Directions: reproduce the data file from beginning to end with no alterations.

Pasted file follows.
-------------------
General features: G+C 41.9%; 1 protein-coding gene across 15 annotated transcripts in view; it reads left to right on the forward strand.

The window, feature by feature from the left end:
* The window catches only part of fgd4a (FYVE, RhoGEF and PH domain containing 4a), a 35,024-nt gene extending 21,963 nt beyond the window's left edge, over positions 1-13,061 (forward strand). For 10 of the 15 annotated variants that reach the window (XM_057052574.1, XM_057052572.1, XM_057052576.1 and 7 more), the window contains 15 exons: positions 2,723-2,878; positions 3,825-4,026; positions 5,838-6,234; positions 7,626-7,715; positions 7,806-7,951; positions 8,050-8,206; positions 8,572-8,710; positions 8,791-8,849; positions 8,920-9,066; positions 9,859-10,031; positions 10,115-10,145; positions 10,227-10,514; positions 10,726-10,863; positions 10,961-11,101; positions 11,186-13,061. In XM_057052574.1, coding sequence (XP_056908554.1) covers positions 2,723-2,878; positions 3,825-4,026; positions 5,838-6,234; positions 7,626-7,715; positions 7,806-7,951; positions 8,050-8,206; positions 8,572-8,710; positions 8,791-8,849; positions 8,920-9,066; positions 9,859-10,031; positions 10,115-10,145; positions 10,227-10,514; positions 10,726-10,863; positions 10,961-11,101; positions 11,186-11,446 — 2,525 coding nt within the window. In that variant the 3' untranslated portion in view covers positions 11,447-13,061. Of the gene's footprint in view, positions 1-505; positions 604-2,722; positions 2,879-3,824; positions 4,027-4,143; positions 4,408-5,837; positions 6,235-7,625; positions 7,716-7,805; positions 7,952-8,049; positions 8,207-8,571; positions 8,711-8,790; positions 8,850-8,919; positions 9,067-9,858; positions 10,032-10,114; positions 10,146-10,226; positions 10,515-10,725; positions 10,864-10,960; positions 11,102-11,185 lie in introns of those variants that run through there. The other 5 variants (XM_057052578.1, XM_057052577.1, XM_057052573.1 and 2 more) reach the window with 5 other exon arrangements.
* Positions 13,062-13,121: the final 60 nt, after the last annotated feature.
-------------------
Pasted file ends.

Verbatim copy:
General features: G+C 41.9%; 1 protein-coding gene across 15 annotated transcripts in view; it reads left to right on the forward strand.

The window, feature by feature from the left end:
* The window catches only part of fgd4a (FYVE, RhoGEF and PH domain containing 4a), a 35,024-nt gene extending 21,963 nt beyond the window's left edge, over positions 1-13,061 (forward strand). For 10 of the 15 annotated variants that reach the window (XM_057052574.1, XM_057052572.1, XM_057052576.1 and 7 more), the window contains 15 exons: positions 2,723-2,878; positions 3,825-4,026; positions 5,838-6,234; positions 7,626-7,715; positions 7,806-7,951; positions 8,050-8,206; positions 8,572-8,710; positions 8,791-8,849; positions 8,920-9,066; positions 9,859-10,031; positions 10,115-10,145; positions 10,227-10,514; positions 10,726-10,863; positions 10,961-11,101; positions 11,186-13,061. In XM_057052574.1, coding sequence (XP_056908554.1) covers positions 2,723-2,878; positions 3,825-4,026; positions 5,838-6,234; positions 7,626-7,715; positions 7,806-7,951; positions 8,050-8,206; positions 8,572-8,710; positions 8,791-8,849; positions 8,920-9,066; positions 9,859-10,031; positions 10,115-10,145; positions 10,227-10,514; positions 10,726-10,863; positions 10,961-11,101; positions 11,186-11,446 — 2,525 coding nt within the window. In that variant the 3' untranslated portion in view covers positions 11,447-13,061. Of the gene's footprint in view, positions 1-505; positions 604-2,722; positions 2,879-3,824; positions 4,027-4,143; positions 4,408-5,837; positions 6,235-7,625; positions 7,716-7,805; positions 7,952-8,049; positions 8,207-8,571; positions 8,711-8,790; positions 8,850-8,919; positions 9,067-9,858; positions 10,032-10,114; positions 10,146-10,226; positions 10,515-10,725; positions 10,864-10,960; positions 11,102-11,185 lie in introns of those variants that run through there. The other 5 variants (XM_057052578.1, XM_057052577.1, XM_057052573.1 and 2 more) reach the window with 5 other exon arrangements.
* Positions 13,062-13,121: the final 60 nt, after the last annotated feature.